I bought silken tofu out of curiosity and was unsure how to prepare it. This recipe, from the German producer Taifun, sounded promising and simple, so I picked it and prepared small mousse jars:
I used lemon instead of lime, and whipped the soy cream without stabiliser (if you don’t have it, use a small quantity of starch instead), and it tasted great. This jar is the last one of the six I made, and after a few days it was still firm and light.
I topped it with wild cherries in syrup (Amarene Fabbri):
For this week’s cooking post I chose a dish I like a lot: khichdi, a rice and lentils dish, very popular in South Asia. This dish has endless variants and names, according to the region where it is prepared and the ingredients that it contains.
My recipe of today aims to be a sort of blueprint, that you can adapt to the ingredients in your cupboard and to your taste.
rice (basmati or jasmine do fine)
lentils, dal or small pulses in around the same quantity of rice
one or two bay leaves
a fat: olive oil, or butter, or ghee, or coconut oil
coriander leaves, and/or basil, and/or parsley (fresh would be the best)
Preparation (~2h soaking + ~30min cooking):
Soak the lentils if needed (check instructions on the package, or rely on your experience). Wash lentils and rice together, until the water comes out clean. Optionally let both soak in water for 1 or 2 hours before cooking.
Put rice and lentils in a pot (a pressure cooker would speed up cooking, but is not required; any wide pot will do), cover them with warm water, add cumin and bay leaves and let cook until tender but not yet cooked. In the meanwhile, crush coriander, cumin and fenugreek in a mortar. (You can roast them before crushing them, using a small pan and no fat.) Slice some ginger, at your taste. When rice and lentils are halfway cooked, add the spices and let simmer for another 10 minutes or until tender. Add water if needed – more water will make the khichdi more soupy and easier to digest, while less water will make it more firm, risotto-like.
Add salt as the last thing, in the pot or in each dish.
On each dish, add crushed or minced coriander/basil/parsley leaves, your preferred fat, chili if you like, and/or pepper. A touch of yoghurt makes the dish deliciously creamy and enhances the spices’ flavours. Enjoy!
I’d like to share a recipe of a super simple chocolate cake I made recently. I was back from a 20-day trip abroad and I had not yet gone shopping, but this recipe asks for so few ingredients, none of them perishable, so I was able to bake this amazingly tasty and fluffy cake on the fly:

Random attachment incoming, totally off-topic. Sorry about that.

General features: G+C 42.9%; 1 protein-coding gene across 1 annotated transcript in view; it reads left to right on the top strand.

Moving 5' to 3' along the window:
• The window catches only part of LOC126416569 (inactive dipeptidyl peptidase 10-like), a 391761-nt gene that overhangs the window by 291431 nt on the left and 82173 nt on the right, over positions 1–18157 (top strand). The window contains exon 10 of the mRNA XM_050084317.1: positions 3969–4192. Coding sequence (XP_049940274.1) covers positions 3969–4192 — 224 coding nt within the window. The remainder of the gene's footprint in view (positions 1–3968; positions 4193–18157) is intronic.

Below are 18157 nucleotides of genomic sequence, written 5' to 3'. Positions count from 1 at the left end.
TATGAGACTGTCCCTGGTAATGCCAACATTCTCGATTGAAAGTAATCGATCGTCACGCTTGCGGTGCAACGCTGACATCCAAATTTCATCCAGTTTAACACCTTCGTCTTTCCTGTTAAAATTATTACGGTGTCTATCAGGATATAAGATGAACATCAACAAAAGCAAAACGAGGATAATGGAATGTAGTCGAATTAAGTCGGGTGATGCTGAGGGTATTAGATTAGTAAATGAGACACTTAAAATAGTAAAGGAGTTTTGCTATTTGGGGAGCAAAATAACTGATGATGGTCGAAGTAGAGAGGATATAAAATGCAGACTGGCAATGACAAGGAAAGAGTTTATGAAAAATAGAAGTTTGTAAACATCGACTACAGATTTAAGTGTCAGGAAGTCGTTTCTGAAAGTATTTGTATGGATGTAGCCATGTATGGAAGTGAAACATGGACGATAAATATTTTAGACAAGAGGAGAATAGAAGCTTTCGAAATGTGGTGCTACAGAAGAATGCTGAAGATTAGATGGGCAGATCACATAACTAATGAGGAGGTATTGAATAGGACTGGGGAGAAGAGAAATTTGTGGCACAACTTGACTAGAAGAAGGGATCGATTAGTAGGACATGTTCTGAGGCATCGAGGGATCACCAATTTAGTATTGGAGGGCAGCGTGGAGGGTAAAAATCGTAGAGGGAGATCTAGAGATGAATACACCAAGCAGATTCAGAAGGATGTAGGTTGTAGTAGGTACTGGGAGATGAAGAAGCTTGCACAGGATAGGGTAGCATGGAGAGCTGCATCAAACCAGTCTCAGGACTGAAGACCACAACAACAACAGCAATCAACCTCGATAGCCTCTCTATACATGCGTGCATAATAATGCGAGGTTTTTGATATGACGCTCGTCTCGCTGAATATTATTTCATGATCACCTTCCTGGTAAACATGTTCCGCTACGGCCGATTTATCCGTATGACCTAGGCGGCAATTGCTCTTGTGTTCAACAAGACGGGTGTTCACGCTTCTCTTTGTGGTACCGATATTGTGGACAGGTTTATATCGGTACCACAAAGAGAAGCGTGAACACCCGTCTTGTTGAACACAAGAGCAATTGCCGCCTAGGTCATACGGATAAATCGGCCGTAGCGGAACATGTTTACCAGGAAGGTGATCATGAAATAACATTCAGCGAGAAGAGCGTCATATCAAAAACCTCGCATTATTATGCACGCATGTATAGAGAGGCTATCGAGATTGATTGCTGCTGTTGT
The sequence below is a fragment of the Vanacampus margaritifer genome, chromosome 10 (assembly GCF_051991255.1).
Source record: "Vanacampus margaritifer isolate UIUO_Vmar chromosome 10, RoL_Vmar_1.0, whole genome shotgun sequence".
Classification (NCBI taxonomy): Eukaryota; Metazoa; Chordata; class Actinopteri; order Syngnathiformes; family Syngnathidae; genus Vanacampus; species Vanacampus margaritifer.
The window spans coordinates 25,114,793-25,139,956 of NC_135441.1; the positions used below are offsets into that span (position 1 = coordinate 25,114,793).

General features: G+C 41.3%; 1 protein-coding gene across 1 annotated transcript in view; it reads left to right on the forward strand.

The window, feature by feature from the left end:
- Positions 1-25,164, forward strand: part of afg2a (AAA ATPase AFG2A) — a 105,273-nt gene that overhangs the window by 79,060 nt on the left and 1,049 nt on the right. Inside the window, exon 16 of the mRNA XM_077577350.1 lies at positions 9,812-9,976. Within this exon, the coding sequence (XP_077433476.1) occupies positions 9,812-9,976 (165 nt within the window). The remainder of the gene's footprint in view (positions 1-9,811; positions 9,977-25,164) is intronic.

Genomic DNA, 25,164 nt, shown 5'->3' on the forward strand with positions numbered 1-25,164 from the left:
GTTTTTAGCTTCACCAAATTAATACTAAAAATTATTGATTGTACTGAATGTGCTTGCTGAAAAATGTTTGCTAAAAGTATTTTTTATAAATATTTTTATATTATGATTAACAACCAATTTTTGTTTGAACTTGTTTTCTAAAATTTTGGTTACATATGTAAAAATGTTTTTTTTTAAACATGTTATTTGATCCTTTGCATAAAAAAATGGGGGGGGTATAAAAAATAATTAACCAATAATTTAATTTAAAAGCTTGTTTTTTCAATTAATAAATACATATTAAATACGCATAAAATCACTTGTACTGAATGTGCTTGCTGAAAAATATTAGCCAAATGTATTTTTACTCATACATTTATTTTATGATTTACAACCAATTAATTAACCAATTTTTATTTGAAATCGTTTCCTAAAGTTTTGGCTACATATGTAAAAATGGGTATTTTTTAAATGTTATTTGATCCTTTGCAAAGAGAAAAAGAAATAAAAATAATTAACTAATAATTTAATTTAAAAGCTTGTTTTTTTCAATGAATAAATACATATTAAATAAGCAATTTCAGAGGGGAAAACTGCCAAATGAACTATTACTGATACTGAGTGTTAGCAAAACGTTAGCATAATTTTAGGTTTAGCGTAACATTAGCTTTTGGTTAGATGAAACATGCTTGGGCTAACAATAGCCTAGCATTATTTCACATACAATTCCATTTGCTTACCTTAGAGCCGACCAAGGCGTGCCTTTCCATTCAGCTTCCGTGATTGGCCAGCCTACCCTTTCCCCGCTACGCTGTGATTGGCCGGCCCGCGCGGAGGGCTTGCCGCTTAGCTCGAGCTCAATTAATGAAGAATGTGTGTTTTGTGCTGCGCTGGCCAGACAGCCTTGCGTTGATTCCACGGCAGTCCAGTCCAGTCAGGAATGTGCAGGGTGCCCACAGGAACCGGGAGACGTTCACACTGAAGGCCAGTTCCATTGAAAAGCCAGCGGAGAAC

I have no other pictures, as it disappeared too fast!
Ingredients (for one cake or 12 muffins):
200 g flour
200 g sugar
100 g dark chocolate (as powder or in bar – then melt it with some butter or milk)
250 ml milk (cow milk or substitutes)
baking soda (the quantity recommended by its package)
optional: spices like cinnamon or vanilla
Mix flour and sugar in a bowl. Add the cocoa powder or the chocolate, previously melted with some butter or milk. Add milk, baking soda and spices. Mix well. Pour the mixture in a cake pan and bake for around half an hour at 180 degrees Celsius.
I was used to bake this kind of cakes with eggs, so this eggless recipe left me initially cold. After it came out of the oven and we tasted it, I changed my mind, the texture was perfect!
Yesterday we cooked one of our favourite dishes: a variant of the French vichyssoise. It is a simple dish, that is open to many variants (just check the Internet for how many recipes you can find). Our version is the following, based on an unknown source, or a mix thereof:
potatoes and leeks in equal amounts, or more leek than potatoes
milk (soy milk works well too)
salt and pepper
Peel potatoes and wash the leek very thoroughly. Cut both in very small pieces. Let some butter melt in a wide pan and add parsley, potatoes and leek. You can try to caramelise them a bit, but it’s not required. Add enough water to prevent burning, cover with a lid and let it simmer for around 20 minutes.
After this time, both potatoes and leek should be almost cooked. Add then some milk and flour, and a pinch of salt. Mix well, close the lid and let it simmer for a further 10 minutes, checking often that the food doesn’t stick to the pan.
When it is cooked, keep it on the stove for a few further minutes and mix it while it loses a bit of its water content.
Serve hot with some pepper and olive oil on top. People say that it is very good also when cold, but I rarely have leftovers to try with 🙂